Several Christmases ago, I found myself wandering around a deserted parking lot in San Francisco, clinging to the fragile idea of Christmas magic, but mostly just on the phone with airline customer service.

We’d just flown cross-country with the children, ages 9 and 2 (apologies again, Good People of Rows 13 and 15). The older one is deeply imaginative and inventive, just not especially good at paying attention or remaining in the real world instead of the one in his head, which is populated almost entirely by Percy Jackson and dragons. (Frankly it sounds like a good place to be; in that world sinks don’t leak and Percy doesn’t get Christmas Visa bills.)

That world also contains Milo. Milo has been around, as far as my son is concerned, since a few minutes before the dawn of time. Milo is a brown and white stuffed cat; his name comes from “The Adventures of Milo and Otis,” which we all watched together so religiously that I basically started hallucinating friendships between any two animals that happened to cross my path. Those two squirrels on the porch? Best friends. The raccoons vandalizing my garbage cans? Obviously engaged in a thrilling secret adventure-life. The dolphins at the zoo? Just two thrown-together souls trying to sing songs and eat fish in a difficult world. (I also started talking like Dudley Moore, which was super-weird at swim-team meetings.)

Well, Milo, as you’ve likely surmised, was left on the plane, forgotten as we scrambled to collect the several thousand blankets, books, pens, Apple devices, applesauce pouches and fruit squooshies we packed for what looked like a months-long flight. And despite calling the airline, the airport, the lost and found, the airport police station somehow (apologies again, officers), the TSA, the Sbarro at the airport and Dudley Moore, Milo was nowhere to be found. I had nightmares of the flight attendants chucking Milo into the aisle-cart garbage bag with the pretzels and Fresca cans. Still do, actually.

Naturally, we tore the Internet to shreds in our quest for a replacement, although obviously we would have had to spend some time simulating the appropriate level of discoloration/hair-matting that comes from a near-decade of use. As near as we could tell, Milo hailed from the Douglas company, but it turned out that Googling “Douglas stuffed animal cat” yielded an ABSURD WEALTH of huggable product. Clearly these “Douglas” people have been flooding the market with plush cuddle-ables in recent years. If one day we wake to find the planet has been overthrown by a nefarious cabal of self-aware stuffed animals, we will have the Douglas people to blame. (It will have been the most adorable overthrowing ever.)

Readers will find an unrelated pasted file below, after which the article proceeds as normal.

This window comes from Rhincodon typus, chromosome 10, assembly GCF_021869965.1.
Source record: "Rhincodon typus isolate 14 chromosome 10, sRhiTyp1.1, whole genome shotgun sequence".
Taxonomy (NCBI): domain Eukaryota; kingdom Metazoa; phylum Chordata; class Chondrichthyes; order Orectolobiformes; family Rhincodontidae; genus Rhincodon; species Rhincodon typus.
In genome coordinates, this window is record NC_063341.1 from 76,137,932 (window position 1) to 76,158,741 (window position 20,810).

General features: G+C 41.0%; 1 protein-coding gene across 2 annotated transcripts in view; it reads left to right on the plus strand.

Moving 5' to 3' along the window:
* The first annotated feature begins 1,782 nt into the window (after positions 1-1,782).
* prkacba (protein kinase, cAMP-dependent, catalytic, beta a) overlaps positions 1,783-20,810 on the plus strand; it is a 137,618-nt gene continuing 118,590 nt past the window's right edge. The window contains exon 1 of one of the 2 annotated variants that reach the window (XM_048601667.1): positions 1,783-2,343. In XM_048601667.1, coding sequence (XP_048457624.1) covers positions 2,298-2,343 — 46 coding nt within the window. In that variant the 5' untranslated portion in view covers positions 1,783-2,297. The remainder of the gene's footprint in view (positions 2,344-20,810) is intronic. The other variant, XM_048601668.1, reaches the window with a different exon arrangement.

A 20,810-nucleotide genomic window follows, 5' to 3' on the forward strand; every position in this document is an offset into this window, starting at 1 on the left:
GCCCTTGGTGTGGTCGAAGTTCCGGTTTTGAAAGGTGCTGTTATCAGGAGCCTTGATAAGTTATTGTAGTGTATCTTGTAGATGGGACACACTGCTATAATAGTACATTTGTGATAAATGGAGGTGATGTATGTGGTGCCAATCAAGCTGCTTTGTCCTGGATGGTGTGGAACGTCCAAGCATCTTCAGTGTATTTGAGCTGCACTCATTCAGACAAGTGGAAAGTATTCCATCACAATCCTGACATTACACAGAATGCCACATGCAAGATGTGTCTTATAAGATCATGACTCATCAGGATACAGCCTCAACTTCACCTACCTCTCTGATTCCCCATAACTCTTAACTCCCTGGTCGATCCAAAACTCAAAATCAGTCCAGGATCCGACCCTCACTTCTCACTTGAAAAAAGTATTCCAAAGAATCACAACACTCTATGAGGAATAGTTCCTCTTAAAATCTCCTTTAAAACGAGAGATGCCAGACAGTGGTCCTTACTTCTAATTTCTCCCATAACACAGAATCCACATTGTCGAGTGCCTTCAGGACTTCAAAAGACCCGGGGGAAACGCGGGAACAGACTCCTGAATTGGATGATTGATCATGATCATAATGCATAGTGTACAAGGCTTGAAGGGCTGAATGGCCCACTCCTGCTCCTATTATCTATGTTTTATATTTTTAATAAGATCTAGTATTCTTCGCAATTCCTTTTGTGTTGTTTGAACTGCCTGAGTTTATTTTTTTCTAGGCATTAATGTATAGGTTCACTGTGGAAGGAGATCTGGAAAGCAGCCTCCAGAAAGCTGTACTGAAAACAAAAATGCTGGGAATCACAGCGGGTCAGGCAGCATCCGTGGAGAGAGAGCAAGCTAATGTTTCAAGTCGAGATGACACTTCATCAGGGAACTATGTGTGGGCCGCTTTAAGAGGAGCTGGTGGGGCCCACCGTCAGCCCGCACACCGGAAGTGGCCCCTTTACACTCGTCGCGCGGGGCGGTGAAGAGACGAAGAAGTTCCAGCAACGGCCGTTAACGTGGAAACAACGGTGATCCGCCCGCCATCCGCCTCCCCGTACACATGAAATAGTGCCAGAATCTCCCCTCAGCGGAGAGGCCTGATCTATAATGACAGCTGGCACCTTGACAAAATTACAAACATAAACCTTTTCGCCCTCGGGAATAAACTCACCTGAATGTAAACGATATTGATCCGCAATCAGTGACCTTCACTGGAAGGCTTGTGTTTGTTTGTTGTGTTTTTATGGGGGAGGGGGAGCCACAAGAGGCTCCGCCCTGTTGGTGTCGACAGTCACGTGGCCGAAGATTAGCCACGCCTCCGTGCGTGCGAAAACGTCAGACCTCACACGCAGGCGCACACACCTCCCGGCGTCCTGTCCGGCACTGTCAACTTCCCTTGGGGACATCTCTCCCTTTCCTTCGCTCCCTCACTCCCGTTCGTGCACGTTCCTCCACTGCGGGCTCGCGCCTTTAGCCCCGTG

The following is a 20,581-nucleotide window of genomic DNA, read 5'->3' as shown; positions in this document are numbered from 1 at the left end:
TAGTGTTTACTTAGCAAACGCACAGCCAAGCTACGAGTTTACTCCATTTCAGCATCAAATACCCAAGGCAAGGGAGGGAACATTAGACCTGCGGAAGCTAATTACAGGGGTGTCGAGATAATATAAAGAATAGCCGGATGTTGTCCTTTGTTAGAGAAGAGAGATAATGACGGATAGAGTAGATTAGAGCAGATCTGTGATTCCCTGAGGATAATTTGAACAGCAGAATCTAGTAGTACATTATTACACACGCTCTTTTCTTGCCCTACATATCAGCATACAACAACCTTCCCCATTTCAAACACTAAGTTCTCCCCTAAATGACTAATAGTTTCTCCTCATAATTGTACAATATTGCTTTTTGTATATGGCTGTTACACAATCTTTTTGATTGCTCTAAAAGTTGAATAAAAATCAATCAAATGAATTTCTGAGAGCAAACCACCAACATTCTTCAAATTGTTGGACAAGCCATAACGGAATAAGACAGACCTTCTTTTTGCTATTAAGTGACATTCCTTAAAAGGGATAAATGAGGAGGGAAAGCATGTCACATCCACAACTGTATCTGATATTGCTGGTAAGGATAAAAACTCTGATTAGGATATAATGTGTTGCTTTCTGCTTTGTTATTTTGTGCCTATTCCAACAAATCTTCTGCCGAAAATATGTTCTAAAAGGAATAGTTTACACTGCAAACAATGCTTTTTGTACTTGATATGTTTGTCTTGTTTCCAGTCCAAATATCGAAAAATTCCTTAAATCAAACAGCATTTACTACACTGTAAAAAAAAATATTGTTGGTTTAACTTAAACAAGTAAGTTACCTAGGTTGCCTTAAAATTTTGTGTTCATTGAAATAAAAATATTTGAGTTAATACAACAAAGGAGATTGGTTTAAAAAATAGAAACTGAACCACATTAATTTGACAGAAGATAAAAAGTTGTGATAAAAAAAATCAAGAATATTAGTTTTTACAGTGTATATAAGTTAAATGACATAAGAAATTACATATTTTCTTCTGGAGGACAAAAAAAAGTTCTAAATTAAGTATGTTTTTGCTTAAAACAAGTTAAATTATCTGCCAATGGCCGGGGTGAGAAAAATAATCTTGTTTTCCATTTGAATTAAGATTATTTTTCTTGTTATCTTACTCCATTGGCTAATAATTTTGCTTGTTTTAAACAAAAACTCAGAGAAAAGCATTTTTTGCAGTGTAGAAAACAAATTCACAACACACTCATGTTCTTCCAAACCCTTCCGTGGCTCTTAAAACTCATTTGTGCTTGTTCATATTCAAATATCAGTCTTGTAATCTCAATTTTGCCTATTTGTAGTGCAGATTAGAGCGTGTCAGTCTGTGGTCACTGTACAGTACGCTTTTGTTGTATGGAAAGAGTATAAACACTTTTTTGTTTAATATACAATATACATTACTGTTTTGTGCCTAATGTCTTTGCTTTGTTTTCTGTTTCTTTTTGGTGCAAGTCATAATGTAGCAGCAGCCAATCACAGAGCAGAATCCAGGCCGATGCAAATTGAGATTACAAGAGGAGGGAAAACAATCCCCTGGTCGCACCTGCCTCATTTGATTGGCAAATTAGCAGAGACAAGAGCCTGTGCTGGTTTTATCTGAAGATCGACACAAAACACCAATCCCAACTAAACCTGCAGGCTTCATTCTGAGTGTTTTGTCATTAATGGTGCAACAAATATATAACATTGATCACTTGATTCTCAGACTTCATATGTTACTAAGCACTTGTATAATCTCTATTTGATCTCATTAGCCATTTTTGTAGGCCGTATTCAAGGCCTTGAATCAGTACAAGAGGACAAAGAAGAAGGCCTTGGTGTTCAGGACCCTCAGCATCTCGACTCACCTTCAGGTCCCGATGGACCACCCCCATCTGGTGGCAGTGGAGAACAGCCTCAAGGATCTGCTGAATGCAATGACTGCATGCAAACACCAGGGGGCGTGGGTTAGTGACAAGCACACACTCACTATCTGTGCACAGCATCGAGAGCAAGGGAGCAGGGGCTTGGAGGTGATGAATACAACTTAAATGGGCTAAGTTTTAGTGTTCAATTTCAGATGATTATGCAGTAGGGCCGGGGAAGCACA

It was futile, all of it. We found gray Milos. We found orange Milos. We found some that looked vaguely same-ish, including the two that we bought in a desperate scramble to save Christmas, but they were too big, too wrong-colored. Evidently, Milo had sprung from some bizarrely limited edition line of Small Brown Cats that were available for 20 minutes in 2004 and fell through a rift in space-time shortly thereafter. A replacement Milo simply did not exist. (Do you have any idea what it feels like to not find something on the Internet? IT’S THE INTERNET. THAT’S WHERE WE PUT ALL OUR STUFF.)

We held out hope that we’d be sitting around the tree on Christmas Eve and some Lifetime-movie phone call would come in, from some jolly airport attendant who happened to shake out a blanket or look under a cushion, but Dec. 24 came and went with no Milo. So did Dec. 25.

My son was a soldier about it, by the way. He said that Milo was off on an adventure of his own, probably seeing the world, making new friends, and we agreed. Until about mid-November of the following year when, on a whim, my wife took a swing in the dark on eBay and found one, a real Milo, a perfect match, the right color and everything, which she claimed by clicking the BUY NOW, FOR THE LOVE OF GOD button.

When Milo arrived, she put it in a box, and that box in a bigger box, and that box in a bigger box, and so on. When my son opened the last box on Christmas morning and saw Milo, we all fell through the rift in space-time and floated around for a good long while.

You can find Jeff Vrabel, a writer, @jeffvrabel and on

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